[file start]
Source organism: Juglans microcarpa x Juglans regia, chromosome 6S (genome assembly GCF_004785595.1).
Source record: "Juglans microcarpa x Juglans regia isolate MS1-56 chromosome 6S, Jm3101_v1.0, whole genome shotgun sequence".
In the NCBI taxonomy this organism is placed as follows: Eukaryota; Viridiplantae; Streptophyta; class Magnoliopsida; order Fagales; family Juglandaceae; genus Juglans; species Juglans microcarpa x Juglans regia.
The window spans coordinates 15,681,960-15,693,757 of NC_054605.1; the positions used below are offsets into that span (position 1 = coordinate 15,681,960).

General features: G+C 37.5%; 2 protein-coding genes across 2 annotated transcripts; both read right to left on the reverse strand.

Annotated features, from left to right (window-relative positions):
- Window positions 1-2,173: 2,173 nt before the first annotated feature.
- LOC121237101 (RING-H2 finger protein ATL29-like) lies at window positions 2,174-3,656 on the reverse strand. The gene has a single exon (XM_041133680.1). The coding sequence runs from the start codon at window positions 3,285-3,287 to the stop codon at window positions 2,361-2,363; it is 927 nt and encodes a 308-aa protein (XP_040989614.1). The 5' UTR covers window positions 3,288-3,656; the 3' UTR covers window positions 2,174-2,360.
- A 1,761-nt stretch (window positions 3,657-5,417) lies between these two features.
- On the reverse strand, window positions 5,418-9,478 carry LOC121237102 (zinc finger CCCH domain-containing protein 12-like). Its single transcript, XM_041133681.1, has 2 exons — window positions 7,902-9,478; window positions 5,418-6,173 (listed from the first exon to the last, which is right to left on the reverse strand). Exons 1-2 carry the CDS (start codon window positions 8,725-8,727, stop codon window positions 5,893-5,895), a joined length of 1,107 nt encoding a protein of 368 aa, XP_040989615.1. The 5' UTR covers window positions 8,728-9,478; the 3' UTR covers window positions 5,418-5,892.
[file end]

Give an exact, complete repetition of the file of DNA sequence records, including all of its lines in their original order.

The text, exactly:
Source organism: Juglans microcarpa x Juglans regia, chromosome 6S (genome assembly GCF_004785595.1).
Source record: "Juglans microcarpa x Juglans regia isolate MS1-56 chromosome 6S, Jm3101_v1.0, whole genome shotgun sequence".
In the NCBI taxonomy this organism is placed as follows: Eukaryota; Viridiplantae; Streptophyta; class Magnoliopsida; order Fagales; family Juglandaceae; genus Juglans; species Juglans microcarpa x Juglans regia.
The window spans coordinates 15,681,960-15,693,757 of NC_054605.1; the positions used below are offsets into that span (position 1 = coordinate 15,681,960).

General features: G+C 37.5%; 2 protein-coding genes across 2 annotated transcripts; both read right to left on the reverse strand.

Annotated features, from left to right (window-relative positions):
- Window positions 1-2,173: 2,173 nt before the first annotated feature.
- LOC121237101 (RING-H2 finger protein ATL29-like) lies at window positions 2,174-3,656 on the reverse strand. The gene has a single exon (XM_041133680.1). The coding sequence runs from the start codon at window positions 3,285-3,287 to the stop codon at window positions 2,361-2,363; it is 927 nt and encodes a 308-aa protein (XP_040989614.1). The 5' UTR covers window positions 3,288-3,656; the 3' UTR covers window positions 2,174-2,360.
- A 1,761-nt stretch (window positions 3,657-5,417) lies between these two features.
- On the reverse strand, window positions 5,418-9,478 carry LOC121237102 (zinc finger CCCH domain-containing protein 12-like). Its single transcript, XM_041133681.1, has 2 exons — window positions 7,902-9,478; window positions 5,418-6,173 (listed from the first exon to the last, which is right to left on the reverse strand). Exons 1-2 carry the CDS (start codon window positions 8,725-8,727, stop codon window positions 5,893-5,895), a joined length of 1,107 nt encoding a protein of 368 aa, XP_040989615.1. The 5' UTR covers window positions 8,728-9,478; the 3' UTR covers window positions 5,418-5,892.